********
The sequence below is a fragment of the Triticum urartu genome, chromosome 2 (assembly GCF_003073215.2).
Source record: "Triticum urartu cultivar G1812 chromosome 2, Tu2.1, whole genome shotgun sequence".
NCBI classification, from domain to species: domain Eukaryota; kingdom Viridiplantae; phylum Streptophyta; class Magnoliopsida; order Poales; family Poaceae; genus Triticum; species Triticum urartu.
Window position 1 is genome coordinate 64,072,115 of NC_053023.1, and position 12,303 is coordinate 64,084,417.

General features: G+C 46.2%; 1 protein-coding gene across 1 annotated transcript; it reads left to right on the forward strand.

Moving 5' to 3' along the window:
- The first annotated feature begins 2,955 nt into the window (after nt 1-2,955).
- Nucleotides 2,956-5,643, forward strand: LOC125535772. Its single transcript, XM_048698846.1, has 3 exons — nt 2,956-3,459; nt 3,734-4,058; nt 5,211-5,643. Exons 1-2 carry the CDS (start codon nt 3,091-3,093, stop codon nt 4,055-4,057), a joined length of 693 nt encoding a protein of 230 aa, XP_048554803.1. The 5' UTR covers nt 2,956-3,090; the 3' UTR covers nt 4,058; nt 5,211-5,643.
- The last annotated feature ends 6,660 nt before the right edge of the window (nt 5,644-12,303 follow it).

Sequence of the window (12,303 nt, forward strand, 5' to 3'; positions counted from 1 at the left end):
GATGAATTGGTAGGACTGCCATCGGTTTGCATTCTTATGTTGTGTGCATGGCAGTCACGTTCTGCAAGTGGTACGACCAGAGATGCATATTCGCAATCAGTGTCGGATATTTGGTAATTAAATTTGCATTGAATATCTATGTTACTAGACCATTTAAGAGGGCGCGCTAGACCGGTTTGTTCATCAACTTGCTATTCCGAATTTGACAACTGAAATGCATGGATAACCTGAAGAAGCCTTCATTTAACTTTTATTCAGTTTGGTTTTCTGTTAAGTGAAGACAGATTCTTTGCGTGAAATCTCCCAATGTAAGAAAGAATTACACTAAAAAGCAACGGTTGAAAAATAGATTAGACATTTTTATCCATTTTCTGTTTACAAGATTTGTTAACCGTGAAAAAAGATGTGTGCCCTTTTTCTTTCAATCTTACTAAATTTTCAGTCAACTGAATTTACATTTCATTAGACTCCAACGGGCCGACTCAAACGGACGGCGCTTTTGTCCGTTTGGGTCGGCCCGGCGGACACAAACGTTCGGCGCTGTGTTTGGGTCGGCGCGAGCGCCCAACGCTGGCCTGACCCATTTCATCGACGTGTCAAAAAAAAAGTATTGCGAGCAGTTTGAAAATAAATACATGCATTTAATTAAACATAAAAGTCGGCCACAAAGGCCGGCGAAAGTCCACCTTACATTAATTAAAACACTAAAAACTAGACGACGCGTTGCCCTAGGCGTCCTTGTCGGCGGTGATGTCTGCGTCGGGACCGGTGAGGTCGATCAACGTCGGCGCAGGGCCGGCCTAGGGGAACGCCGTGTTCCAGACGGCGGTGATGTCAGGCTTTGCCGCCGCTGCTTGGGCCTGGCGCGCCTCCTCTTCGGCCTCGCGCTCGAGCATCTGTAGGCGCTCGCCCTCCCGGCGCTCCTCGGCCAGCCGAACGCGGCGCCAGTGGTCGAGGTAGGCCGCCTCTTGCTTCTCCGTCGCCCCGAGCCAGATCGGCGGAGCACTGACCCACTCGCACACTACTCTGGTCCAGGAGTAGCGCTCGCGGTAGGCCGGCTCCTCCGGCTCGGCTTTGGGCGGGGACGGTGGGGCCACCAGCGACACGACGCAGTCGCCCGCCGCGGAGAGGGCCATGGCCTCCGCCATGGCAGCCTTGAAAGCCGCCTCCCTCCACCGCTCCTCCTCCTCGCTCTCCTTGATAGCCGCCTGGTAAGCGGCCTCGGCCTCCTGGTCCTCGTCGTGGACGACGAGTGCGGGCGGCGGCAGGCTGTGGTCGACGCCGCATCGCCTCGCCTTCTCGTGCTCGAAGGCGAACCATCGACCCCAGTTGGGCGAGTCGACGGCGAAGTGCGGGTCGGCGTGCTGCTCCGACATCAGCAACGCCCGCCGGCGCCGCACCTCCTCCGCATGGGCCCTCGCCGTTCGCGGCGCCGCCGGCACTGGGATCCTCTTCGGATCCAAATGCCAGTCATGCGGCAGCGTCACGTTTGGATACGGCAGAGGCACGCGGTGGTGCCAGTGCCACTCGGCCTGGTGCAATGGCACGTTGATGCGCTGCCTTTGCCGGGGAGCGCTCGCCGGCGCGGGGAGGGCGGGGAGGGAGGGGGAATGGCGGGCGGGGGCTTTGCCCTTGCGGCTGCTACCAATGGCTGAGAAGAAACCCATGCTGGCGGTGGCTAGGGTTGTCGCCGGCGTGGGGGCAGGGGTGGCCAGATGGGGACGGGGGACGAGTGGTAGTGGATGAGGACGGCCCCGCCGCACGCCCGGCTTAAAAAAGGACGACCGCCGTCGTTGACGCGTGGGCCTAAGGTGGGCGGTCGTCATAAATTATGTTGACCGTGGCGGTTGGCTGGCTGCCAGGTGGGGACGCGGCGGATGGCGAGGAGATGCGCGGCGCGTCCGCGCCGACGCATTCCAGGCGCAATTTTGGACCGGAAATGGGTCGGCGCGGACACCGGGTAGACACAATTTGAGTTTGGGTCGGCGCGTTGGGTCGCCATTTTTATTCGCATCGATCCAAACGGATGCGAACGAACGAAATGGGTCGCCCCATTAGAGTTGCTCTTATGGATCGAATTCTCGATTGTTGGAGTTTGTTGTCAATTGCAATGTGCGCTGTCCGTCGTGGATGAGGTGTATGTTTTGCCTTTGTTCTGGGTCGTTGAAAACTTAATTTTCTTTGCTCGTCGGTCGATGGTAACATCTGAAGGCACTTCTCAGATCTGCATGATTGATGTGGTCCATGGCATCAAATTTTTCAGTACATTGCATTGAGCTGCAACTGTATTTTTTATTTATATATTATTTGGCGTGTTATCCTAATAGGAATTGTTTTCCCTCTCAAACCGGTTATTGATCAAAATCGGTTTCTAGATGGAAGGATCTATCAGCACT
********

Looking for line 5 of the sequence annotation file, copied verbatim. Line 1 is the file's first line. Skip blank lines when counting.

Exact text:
General features: G+C 46.2%; 1 protein-coding gene across 1 annotated transcript; it reads left to right on the forward strand.